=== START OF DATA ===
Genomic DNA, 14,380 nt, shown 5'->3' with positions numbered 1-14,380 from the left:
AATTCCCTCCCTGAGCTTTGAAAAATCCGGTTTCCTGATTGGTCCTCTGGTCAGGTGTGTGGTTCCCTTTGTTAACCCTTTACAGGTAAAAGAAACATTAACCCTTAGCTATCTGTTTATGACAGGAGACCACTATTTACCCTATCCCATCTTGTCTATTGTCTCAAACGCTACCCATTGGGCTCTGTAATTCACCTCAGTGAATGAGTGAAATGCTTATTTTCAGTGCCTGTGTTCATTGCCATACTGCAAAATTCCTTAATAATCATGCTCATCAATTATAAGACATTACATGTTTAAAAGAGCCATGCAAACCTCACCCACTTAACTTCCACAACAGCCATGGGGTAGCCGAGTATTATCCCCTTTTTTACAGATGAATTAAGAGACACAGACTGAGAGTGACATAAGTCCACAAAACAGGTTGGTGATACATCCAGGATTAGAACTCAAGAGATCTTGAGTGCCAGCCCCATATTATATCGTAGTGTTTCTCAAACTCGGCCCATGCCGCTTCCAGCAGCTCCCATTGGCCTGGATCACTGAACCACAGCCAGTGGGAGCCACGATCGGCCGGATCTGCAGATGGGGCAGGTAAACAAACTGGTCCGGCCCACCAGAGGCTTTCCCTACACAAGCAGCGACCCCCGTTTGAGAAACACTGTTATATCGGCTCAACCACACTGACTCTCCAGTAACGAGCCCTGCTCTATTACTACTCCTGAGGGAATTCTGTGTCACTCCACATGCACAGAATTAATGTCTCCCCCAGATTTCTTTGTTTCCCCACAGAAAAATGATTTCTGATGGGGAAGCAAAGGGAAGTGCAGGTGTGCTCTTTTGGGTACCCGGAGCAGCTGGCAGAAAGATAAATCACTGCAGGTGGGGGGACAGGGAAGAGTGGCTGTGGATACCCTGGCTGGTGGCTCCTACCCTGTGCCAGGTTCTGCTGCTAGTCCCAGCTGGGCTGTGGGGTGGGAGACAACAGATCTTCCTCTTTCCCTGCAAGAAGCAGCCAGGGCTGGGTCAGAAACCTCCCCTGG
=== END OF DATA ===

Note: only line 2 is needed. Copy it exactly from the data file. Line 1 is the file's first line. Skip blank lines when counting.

AATTCCCTCCCTGAGCTTTGAAAAATCCGGTTTCCTGATTGGTCCTCTGGTCAGGTGTGTGGTTCCCTTTGTTAACCCTTTACAGGTAAAAGAAACATTAACCCTTAGCTATCTGTTTATGACAGGAGACCACTATTTACCCTATCCCATCTTGTCTATTGTCTCAAACGCTACCCATTGGGCTCTGTAATTCACCTCAGTGAATGAGTGAAATGCTTATTTTCAGTGCCTGTGTTCATTGCCATACTGCAAAATTCCTTAATAATCATGCTCATCAATTATAAGACATTACATGTTTAAAAGAGCCATGCAAACCTCACCCACTTAACTTCCACAACAGCCATGGGGTAGCCGAGTATTATCCCCTTTTTTACAGATGAATTAAGAGACACAGACTGAGAGTGACATAAGTCCACAAAACAGGTTGGTGATACATCCAGGATTAGAACTCAAGAGATCTTGAGTGCCAGCCCCATATTATATCGTAGTGTTTCTCAAACTCGGCCCATGCCGCTTCCAGCAGCTCCCATTGGCCTGGATCACTGAACCACAGCCAGTGGGAGCCACGATCGGCCGGATCTGCAGATGGGGCAGGTAAACAAACTGGTCCGGCCCACCAGAGGCTTTCCCTACACAAGCAGCGACCCCCGTTTGAGAAACACTGTTATATCGGCTCAACCACACTGACTCTCCAGTAACGAGCCCTGCTCTATTACTACTCCTGAGGGAATTCTGTGTCACTCCACATGCACAGAATTAATGTCTCCCCCAGATTTCTTTGTTTCCCCACAGAAAAATGATTTCTGATGGGGAAGCAAAGGGAAGTGCAGGTGTGCTCTTTTGGGTACCCGGAGCAGCTGGCAGAAAGATAAATCACTGCAGGTGGGGGGACAGGGAAGAGTGGCTGTGGATACCCTGGCTGGTGGCTCCTACCCTGTGCCAGGTTCTGCTGCTAGTCCCAGCTGGGCTGTGGGGTGGGAGACAACAGATCTTCCTCTTTCCCTGCAAGAAGCAGCCAGGGCTGGGTCAGAAACCTCCCCTGG